2022 BMW M240i xDrive Review: A Quick but Cantankerous Coupe

BMW’s smallest coupe has a lot going for it, but the driving experience is emotionally stunted.

byJames GilboyJun 10, 2022 2:45 PM
2022 BMW M240i xDrive
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In an era when only SUVs are guaranteed moneymakers, a car like the new BMW 2 Series can't be called much other than bold. The new 2 as a whole—a small, rear-drive premium coupe—is an almost textbook example of how to lose money as a car company, one that could build the same car on stilts with black plastic skirts and a "Cross" badge, and make thousands more off each sale. The risk could be worth it, however, if BMW uses the 2 to prove it still knows exactly how to capture the essence of its highest-performing ///M CS models and infuse it in its most affordable M performance coupe: the 2022 BMW M240i xDrive.

It's not a risk that has paid off. While the M240i makes a good first impression with a suave and sturdy interior and a snarling turbocharged inline-six whose power I suspect BMW underrates, the luster eventually wears off. When it does, you realize its strengths don't add up to a car that's actually pleasant to drive, much less be a passenger in.

2022 BMW M240i xDrive rear three-quarter | James Gilboy

I don't know what BMW was thinking when it greenlit the M240i in this state: an M-lite car that's loathsome to drive outside of Eco mode. For a company that still operates under the slogan of "The Ultimate Driving Machine," it seems to have a woefully incomplete understanding of what makes driving enjoyable. When I review a car, I try to answer the question of why it exists; what role it and no other vehicle can fulfill in someone's life. My answer to that question isn't a cheerful one this time, because BMW has squandered its opportunity to prove it can produce a perfect driver's car at the low end of its lineup. Maybe it's my growing cynicism toward the auto industry, but I can't help but feel BMW hamstrung the M240i to make the eventual M2 seem better by comparison. Then again, considering the huge gulf between the M5 Competition and M5 CS, maybe such deliberate stratification of M cars isn't beyond BMW after all.

2022 BMW M240i xDrive Specs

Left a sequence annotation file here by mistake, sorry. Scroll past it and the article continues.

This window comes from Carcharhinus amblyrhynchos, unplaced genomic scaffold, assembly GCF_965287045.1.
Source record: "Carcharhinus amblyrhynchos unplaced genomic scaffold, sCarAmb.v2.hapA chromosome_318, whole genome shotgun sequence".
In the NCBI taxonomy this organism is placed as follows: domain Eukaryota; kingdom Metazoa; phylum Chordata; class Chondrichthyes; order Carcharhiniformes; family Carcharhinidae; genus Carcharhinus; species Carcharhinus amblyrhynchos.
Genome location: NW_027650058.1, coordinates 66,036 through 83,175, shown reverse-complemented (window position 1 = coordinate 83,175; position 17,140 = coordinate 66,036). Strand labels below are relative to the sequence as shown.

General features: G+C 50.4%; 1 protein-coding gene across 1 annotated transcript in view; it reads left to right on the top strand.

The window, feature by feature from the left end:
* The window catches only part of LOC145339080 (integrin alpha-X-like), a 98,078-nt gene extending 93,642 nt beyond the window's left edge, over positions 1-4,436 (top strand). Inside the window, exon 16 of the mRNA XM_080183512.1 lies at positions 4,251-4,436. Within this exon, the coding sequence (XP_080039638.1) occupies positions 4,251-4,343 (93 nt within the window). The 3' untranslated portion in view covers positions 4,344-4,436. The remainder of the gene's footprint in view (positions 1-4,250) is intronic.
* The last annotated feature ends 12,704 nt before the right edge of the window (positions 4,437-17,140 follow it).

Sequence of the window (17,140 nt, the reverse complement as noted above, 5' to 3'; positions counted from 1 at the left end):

• Base price (as tested): $49,545 ($57,295)
  • Powertrain: 3.0-liter turbocharged inline-six | 8-speed automatic | all-wheel drive
  • Horsepower: 382 @ 5,800 to 6,500 rpm
  • Torque: 369 lb-ft @ 1,800 to 5,000 rpm
  • 0-60: 4.1 seconds
  • Top speed: 155 mph
  • Curb weight: 3,871 pounds
  • Seating capacity: 4
  • Cargo volume: 10 cubic feet
  • EPA fuel economy: 23 mpg city | 32 highway | 26 combined (26.5 achieved in testing)
  • Quick take: Impractical is a-okay for a performance car, as long as it's enjoyable to drive. But the M240i is nearly the opposite.
  • Score: 6/10
2022 BMW M240i xDrive front three-quarter | James Gilboy

The Basics

The 2 Series is BMW's smallest vehicle and cheapest non-SUV, above only the X1. It's a two-door two-plus-two coupe with a footprint about the size of a Honda Civic, but it trades some of its interior and trunk space for room under the hood, where the M240i fits a 3.0-liter, single-turbo inline-six. Its emphasis is absolutely on performance over practicality, but it can't afford to sacrifice too much of the latter for the sake of the former—that's the domain of the more potent M2 that's coming later this year.

That doesn't mean the M240i doesn't encroach on its territory, though, with enlarged intakes in a front end with beady little eyes that make it look like a boss from The Binding of Isaac. It's a weird balance of cutesy and predatory that's tricky to make look good in photos; all the angles that work in photos are wonky in real life, and vice versa. At least it doesn't have that beaver-tooth grille. Its side profile is an improvement, with its long hood, 10-spoke wheels that almost look to be swirling, and a sweeping roofline that expertly blurs the line between notchback and fastback. The slightly pinched-off rear is business as usual, though, with taillights that I think look a bit undersized.

I was much more pleased with the interior, as I better had been for a $57,000 compact car. Its design is straightforward and uncluttered, with real buttons and knobs for climate control and audio volume, flourishes of real, cold metal, spatterings of BMW's M tricolore, and a wealth of red Vernasca leather. If I got baked enough, I'm sure I could mistake it for fondant and try to take a bite out of it. Its reclined driving position might be my favorite out of anything I've ever driven, while visibility was solid, and head and elbow room adequate. The seat could use a hair more bolstering though, and they lacked ventilation, a feature common at this price point. And while build quality was sturdy overall, passengers and I noted an occasional metallic rattle from somewhere behind the dashboard. If you think this is just me being persnickety, also keep in mind that the test car was brand-new and cost nearly 60 grand.